APPEAL from the Circuit Court of Madison County; the Hon.
THOMAS WELCH, Judge, presiding.
MR. JUSTICE JONES DELIVERED THE OPINION OF THE COURT:
The action before the court is a dram shop case in which the plaintiff Hiram Albertina received a judgment for $3,500 following a bench trial. The plaintiff was a passenger in an automobile which was struck by an automobile operated by Harold McTeer, the alleged intoxicated person. The defendant was the owner, operator and landowner of the dram shop involved. The issues on this appeal are whether there was a direct sale of alcoholic liquors to the alleged intoxicated person so as to establish liability under the Dram Shop Act and whether the amount of the judgment was excessive.
Plaintiff called Harold McTeer was a witness. He testified that at his place of employment there was maintained a refrigerator into which various employees placed beer, usually by the case but occasionally by the carton. When beer was removed the practice was to place a quarter in a container. The money thus accumulated covered the cost of the beer and an occasional fish fry. On the afternoon in question, Mr. McTeer purchased from defendant a carton of six bottles of beer at approximately 2:00 P.M. These bottles of beer were placed in the company refrigerator and during the course of the afternoon and evening Mr. McTeer consumed four or five of the beers in the refrigerator, putting a quarter in the container for each bottle of beer he removed.
McTeer testified that the beers purchased by him were stacked in the refrigerator on top of the bottles which were previously in the refrigerator and that of his own knowledge he drank some of the beer purchased by him at the defendant's establishment.
• 1 Defendant concedes that while McTeer said that he was not intoxicated at the time of the occurrence that other witnesses testified that McTeer was intoxicated following the accident. Defendant contends that there is no direct evidence that McTeer consumed beer which he purchased from the defendant. The testimony of McTeer negates this contention; therefore, the rule requiring a direct sale to the person who subsequently becomes intoxicated was not violated by the trial judge. See Anderson v. Dale, 90 Ill. App.2d 332, 232 N.E.2d 767.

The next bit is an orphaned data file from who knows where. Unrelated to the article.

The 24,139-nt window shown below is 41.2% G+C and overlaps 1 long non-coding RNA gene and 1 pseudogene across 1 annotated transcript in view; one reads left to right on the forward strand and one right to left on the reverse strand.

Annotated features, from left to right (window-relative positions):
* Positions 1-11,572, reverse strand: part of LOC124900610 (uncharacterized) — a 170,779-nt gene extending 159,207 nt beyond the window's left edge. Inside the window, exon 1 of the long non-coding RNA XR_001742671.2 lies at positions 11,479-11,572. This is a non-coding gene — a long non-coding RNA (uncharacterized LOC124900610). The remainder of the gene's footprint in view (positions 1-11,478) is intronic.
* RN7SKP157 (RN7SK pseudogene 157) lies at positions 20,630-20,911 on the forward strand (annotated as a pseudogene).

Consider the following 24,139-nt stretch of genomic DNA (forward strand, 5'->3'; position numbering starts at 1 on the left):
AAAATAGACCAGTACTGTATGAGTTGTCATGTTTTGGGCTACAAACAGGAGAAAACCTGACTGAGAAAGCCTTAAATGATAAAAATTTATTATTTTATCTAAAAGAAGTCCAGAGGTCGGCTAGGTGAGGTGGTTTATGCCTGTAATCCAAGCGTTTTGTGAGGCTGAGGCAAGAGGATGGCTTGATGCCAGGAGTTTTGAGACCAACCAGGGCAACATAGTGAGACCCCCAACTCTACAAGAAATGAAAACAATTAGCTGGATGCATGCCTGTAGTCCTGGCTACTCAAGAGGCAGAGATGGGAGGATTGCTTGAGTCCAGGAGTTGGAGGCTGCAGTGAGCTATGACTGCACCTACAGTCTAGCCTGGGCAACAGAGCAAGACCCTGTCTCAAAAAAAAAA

• 2-4 The defendant lays stress on the fact that McTeer gave a statement which impeaches his testimony. McTeer is not a party but a witness. Statements given not in court, not under oath and not subjected to cross-examination are hearsay evidence. They are admitted as exceptions to the hearsay rule if they contradict a witness on matters material to the issue. This impeaching evidence, however, does not constitute substantive evidence of the assertions of fact which it contains; instead, it impeaches only the credibility of the witness against whom it is offered. (People v. Collins, (Ill.2d), 274 N.E.2d 77; Smith v. Pelz, 384 Ill. 446, 51 N.E.2d 534; Oldham v. Kubinski, 37 Ill. App.2d 65, 185 N.E.2d 270; and Izzo v. Zera, 57 Ill. App.2d 263, 205 N.E.2d 644.) The trier of fact has accepted the credibility of the witness McTeer, notwithstanding the impeaching evidence. This is peculiarly the function of the trier of fact. Van Cleave v. Illini Coach Co., 344 Ill. App. 127, 100 N.E.2d 398; Monroe v. Illinois Terminal R. Co., 346 Ill. App. 307, 105 N.E.2d 549.
• 5 The defendant further contends that the "verdict" in the suit in question is grossly excessive.
The evidence shows that from the date of the occurrence in April 1969, to the time of the trial that the plaintiff required several medical treatments, was X-rayed and took various prescription medicines, that he had five or six migrain headaches since the occurrence, that his neck gets stiff occasionally and hurts from time to time. He lost six days from his employment at $32 per day, making total special damages of approximately $325.
The plaintiff's physician described his condition as being "a traumatic torticollis of whiplash plus possible migrain." He anticipated that it would be of indefinite duration. The plaintiff's physician was rigorously cross-examined. The trial judge, of course, had a superior opportunity to see and hear this testimony and to determine its truthfulness, and therefore the amount of weight which should be attributed to it. It is difficult to say the precise point at which the judgment of the court becomes "grossly excessive." There is nothing in the circumstances presented in the case at bar which provides a basis to make the rules usually applicable to the judgment of a trial judge hearing a case as the trier of fact inapplicable. Accordingly, we must adhere to the rule as set forth in 2 I.L. & P., Appeal and Error, Section 782, "* * * the reviewing court will not disturb an award of damages unless the verdict is so excessive or palpably excessive as to indicate that the jury were moved by prejudice, passion, or improper motive, or so flagrantly outrageous and extravagant as to strike everyone with the enormity and injustice of it, or unless the award is not supported by the facts in the record and the court is convinced that it is excessive, or it is apparent from the record that the damages assessed are out of due proportion to the injury and the loss proximately resulting therefrom."
EBERSPACHER, P.J., and MORAN, J., concur.